Balram is not just a driver. It turns out he’s expected to cook, clean, and do whatever else his new master needs him to do. When his master moves to New Delhi, Balram moves with him and drives him around the capital as he greases the palms of all the various political fixers and parliamentarians that need greasing in order to ensure the family business survives. One hundred thousand rupees here, two hundred thousand there, and Balram sits in the front seat seeing nothing, but witnessing it all.
At one point Balram asks the premier why he thinks servants are so loyal to their masters. Why don’t they demand a cut or threaten them with the police, or at the very least stand up to the masters who they outnumber by at least a thousand to one? Balram calls it the Rooster Coop syndrome. In the markets in New Delhi, hens and roosters are stuffed into wire cages where they spend their days pecking and shitting on each other fighting just to breathe. According to Balram, it’s the same for the poor of India. They are so busy fighting among each other for the chance to breathe that they will never be able to escape their cages.
The threat of violence against their families if they misbehave is a factor as well. Balram recounts how a servant of one of the landlords in his home village did something wrong, and the landlord had his entire family killed in retaliation. Balram says it would take a unique individual, a White Tiger even, to be depraved enough to risk the lives of his entire family to steal the seven hundred thousand rupees his employer is carrying in a red leather bag to bribe a politician.
In The White Tiger we watch Balram suffer humiliation after humiliation and is expected to take it. His employer’s wife gets drunk one night and forces Balram to let her drive and she kills a child. They make him sign a confession saying he was driving just in case the police decide to press charges. It’s taken as matter of course that, as their servant, he would only be too glad to go to jail for them. After all, you can’t really expect them to go to jail, now can you?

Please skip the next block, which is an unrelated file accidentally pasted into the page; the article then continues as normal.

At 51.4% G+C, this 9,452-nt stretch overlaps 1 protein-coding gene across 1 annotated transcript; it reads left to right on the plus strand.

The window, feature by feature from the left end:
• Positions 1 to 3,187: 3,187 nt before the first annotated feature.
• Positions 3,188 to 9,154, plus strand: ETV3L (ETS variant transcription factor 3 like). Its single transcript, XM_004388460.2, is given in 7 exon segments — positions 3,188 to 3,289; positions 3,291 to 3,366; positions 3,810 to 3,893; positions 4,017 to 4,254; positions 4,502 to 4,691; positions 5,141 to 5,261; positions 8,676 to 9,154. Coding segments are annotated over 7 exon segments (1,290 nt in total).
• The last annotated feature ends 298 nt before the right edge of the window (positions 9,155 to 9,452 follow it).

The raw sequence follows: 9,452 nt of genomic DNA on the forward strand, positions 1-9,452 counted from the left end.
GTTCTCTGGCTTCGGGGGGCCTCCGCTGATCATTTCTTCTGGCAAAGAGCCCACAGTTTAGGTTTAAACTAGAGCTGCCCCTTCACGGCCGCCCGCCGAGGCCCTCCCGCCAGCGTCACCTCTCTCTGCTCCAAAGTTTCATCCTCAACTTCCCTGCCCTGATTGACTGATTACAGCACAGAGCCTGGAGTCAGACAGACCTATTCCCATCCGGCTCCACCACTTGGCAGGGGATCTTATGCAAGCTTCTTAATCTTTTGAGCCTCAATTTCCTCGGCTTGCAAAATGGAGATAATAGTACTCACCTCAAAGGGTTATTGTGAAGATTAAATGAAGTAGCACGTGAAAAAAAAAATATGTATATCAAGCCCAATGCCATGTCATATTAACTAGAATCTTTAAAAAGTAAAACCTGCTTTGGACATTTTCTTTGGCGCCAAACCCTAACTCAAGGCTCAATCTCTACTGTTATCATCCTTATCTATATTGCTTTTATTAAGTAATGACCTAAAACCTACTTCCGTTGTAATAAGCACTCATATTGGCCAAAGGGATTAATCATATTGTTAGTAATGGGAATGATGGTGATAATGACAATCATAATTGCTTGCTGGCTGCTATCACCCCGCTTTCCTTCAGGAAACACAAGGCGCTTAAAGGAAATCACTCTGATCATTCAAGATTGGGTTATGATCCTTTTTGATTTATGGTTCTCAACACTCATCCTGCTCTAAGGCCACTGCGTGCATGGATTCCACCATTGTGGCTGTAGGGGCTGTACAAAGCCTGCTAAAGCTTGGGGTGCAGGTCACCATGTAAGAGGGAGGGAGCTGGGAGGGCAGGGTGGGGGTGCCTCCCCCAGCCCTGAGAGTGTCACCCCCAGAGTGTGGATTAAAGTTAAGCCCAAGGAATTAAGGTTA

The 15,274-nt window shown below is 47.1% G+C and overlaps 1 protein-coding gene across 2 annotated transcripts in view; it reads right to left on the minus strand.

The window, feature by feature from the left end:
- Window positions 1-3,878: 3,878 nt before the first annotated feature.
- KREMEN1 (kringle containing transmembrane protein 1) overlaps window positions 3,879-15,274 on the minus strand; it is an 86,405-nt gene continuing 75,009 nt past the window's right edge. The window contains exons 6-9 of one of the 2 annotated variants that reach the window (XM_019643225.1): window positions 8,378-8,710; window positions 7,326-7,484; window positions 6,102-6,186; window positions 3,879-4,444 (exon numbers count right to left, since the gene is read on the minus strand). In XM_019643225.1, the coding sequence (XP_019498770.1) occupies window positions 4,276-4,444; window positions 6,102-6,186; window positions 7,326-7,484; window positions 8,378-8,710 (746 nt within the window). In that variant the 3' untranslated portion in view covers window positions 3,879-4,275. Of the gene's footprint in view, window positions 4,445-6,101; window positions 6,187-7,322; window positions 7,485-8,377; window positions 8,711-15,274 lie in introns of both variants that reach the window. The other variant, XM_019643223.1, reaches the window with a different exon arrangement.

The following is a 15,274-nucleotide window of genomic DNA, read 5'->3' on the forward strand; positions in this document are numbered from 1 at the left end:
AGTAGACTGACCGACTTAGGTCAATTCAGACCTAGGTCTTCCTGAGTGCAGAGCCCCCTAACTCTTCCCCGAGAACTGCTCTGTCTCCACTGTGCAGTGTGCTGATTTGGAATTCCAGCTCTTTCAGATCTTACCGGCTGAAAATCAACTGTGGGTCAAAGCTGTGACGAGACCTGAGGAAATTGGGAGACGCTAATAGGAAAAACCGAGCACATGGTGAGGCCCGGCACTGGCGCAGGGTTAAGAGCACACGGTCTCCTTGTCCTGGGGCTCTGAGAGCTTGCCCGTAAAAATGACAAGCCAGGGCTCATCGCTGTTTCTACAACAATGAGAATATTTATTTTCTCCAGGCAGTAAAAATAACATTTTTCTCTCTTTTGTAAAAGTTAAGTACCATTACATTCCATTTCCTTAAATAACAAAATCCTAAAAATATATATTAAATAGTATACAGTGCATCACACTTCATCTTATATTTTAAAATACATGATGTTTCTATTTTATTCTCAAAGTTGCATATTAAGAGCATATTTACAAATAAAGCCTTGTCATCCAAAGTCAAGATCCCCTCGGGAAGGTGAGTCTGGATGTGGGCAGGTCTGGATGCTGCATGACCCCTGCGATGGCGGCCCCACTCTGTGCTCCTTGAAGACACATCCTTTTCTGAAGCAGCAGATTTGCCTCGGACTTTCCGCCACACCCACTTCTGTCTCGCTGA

Balram’s letter to the premier of China is like the confession of a Catholic penitent to his priest, save for one detail. He’s not seeking absolution for any crimes he has committed; he’s just using himself as an example to let the premier know the facts of life in modern day India. Bribery and corruption are what grease the wheels of the great economic miracle of India, wheels that are still being turned by slave labour. Underneath the statues of Gandhi and behind the pictures of the beautiful temples is corruption so ingrained that it’s taken for granted as being the way things are and always will be.
The picture Aravind Adiga paints of India in The White Tiger is of a nearly feudal society disguised as a democracy. If even a tenth of what Balram describes as normal operating business is actual, and there is no reason to believe otherwise, then India’s economic miracle is as much a lie as China’s. The country might have gained its independence from the British at the end of the 1940′s, but the majority of people in India are still trapped in servitude.
In the end, what makes the events in the book so believable is the character of Balram. He is the perfect servant. He worries whether his master is eating enough, takes pride in him when he behaves honourably, and is disappointed with him when he is weak. For all his protestations about the system, he is still as much a part of it as anybody else, and it takes an enormous amount of strength and luck for him to live up to his name of white tiger.
When he does, he shows he’s learned his lessons well and knows how to grease the wheels with the best of them. He’s not some reformer advocating change, although he dreams of opening a school where children get a real education so they too can be white tigers. There’s no room for mercy in the jungle that is Balram’s India, and the more tigers he has on his side the better.